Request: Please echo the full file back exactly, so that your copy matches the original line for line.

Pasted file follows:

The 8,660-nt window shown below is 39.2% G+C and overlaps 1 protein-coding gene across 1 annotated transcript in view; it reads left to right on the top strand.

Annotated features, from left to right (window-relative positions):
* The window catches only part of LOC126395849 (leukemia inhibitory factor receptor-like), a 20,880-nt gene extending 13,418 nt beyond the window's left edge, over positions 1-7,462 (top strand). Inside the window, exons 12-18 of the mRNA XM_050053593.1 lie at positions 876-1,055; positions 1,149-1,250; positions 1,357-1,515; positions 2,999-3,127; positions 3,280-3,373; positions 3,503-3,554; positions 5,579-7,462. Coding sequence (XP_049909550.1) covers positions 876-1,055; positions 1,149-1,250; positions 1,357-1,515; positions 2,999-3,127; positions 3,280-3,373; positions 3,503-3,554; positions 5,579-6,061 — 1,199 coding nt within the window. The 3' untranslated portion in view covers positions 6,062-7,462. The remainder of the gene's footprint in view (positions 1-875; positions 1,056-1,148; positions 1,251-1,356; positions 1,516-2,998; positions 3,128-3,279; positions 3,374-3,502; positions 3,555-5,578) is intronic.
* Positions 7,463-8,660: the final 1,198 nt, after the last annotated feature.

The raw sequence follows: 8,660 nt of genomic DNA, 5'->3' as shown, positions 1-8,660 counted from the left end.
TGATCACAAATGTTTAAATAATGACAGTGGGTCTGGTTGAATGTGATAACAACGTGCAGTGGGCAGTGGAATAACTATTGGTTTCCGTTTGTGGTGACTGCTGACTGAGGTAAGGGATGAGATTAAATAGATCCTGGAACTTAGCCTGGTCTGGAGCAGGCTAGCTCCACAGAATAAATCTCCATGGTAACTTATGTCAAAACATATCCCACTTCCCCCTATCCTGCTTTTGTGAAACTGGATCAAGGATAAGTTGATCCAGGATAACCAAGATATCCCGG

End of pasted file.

The 8,660-nt window shown below is 39.2% G+C and overlaps 1 protein-coding gene across 1 annotated transcript in view; it reads left to right on the top strand.

Annotated features, from left to right (window-relative positions):
* The window catches only part of LOC126395849 (leukemia inhibitory factor receptor-like), a 20,880-nt gene extending 13,418 nt beyond the window's left edge, over positions 1-7,462 (top strand). Inside the window, exons 12-18 of the mRNA XM_050053593.1 lie at positions 876-1,055; positions 1,149-1,250; positions 1,357-1,515; positions 2,999-3,127; positions 3,280-3,373; positions 3,503-3,554; positions 5,579-7,462. Coding sequence (XP_049909550.1) covers positions 876-1,055; positions 1,149-1,250; positions 1,357-1,515; positions 2,999-3,127; positions 3,280-3,373; positions 3,503-3,554; positions 5,579-6,061 — 1,199 coding nt within the window. The 3' untranslated portion in view covers positions 6,062-7,462. The remainder of the gene's footprint in view (positions 1-875; positions 1,056-1,148; positions 1,251-1,356; positions 1,516-2,998; positions 3,128-3,279; positions 3,374-3,502; positions 3,555-5,578) is intronic.
* Positions 7,463-8,660: the final 1,198 nt, after the last annotated feature.

The raw sequence follows: 8,660 nt of genomic DNA, 5'->3' as shown, positions 1-8,660 counted from the left end.
TGATCACAAATGTTTAAATAATGACAGTGGGTCTGGTTGAATGTGATAACAACGTGCAGTGGGCAGTGGAATAACTATTGGTTTCCGTTTGTGGTGACTGCTGACTGAGGTAAGGGATGAGATTAAATAGATCCTGGAACTTAGCCTGGTCTGGAGCAGGCTAGCTCCACAGAATAAATCTCCATGGTAACTTATGTCAAAACATATCCCACTTCCCCCTATCCTGCTTTTGTGAAACTGGATCAAGGATAAGTTGATCCAGGATAACCAAGATATCCCGG